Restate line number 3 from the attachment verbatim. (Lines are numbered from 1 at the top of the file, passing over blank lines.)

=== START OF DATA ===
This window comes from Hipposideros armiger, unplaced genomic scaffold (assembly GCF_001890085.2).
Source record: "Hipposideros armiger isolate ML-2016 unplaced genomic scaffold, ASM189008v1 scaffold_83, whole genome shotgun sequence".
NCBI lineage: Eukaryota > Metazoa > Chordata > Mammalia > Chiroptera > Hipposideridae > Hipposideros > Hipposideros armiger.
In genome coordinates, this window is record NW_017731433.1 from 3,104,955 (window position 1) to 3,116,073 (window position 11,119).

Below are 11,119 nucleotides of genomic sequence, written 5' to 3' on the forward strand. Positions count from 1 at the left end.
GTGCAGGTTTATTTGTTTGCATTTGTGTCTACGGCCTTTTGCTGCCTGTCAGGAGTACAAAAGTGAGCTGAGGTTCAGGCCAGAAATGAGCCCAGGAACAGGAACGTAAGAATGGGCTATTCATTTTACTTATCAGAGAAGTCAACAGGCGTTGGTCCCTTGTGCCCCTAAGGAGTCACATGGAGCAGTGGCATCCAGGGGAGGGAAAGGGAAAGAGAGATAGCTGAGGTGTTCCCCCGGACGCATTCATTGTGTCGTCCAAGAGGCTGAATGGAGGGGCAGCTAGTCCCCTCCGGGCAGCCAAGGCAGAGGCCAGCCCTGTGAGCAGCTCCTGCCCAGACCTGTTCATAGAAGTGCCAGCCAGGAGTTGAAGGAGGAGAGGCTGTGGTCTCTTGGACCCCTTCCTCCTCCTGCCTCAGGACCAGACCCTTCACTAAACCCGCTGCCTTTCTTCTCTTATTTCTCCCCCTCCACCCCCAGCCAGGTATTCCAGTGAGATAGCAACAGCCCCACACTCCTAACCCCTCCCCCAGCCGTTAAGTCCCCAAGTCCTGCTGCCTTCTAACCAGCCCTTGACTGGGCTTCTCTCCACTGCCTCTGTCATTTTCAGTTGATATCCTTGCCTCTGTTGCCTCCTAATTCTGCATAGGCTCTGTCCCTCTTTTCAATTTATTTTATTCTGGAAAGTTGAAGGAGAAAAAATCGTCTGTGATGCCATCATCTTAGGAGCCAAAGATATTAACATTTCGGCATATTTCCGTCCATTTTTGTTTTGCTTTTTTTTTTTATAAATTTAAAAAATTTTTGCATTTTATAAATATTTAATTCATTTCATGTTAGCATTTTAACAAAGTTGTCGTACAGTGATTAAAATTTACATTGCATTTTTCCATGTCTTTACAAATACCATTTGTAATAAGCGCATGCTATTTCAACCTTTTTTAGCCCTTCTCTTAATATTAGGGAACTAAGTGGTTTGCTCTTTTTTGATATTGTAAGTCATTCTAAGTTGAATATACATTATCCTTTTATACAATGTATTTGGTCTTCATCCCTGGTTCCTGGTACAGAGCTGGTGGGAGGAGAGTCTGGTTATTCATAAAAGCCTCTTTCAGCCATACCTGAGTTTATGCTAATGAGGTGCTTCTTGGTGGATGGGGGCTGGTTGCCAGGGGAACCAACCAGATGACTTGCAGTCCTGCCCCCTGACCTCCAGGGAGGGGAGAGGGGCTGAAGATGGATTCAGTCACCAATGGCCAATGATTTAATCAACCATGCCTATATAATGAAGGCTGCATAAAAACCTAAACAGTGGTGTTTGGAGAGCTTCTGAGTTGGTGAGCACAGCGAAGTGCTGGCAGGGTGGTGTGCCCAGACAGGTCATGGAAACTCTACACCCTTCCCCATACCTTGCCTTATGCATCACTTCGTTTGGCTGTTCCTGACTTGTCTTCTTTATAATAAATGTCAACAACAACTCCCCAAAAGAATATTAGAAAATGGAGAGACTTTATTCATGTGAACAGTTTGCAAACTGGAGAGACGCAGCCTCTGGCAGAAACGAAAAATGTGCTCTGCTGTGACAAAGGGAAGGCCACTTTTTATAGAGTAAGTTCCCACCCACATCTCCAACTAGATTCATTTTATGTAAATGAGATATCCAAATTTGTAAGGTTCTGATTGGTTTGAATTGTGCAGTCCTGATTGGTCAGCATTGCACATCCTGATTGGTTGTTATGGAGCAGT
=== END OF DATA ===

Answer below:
NCBI lineage: Eukaryota > Metazoa > Chordata > Mammalia > Chiroptera > Hipposideridae > Hipposideros > Hipposideros armiger.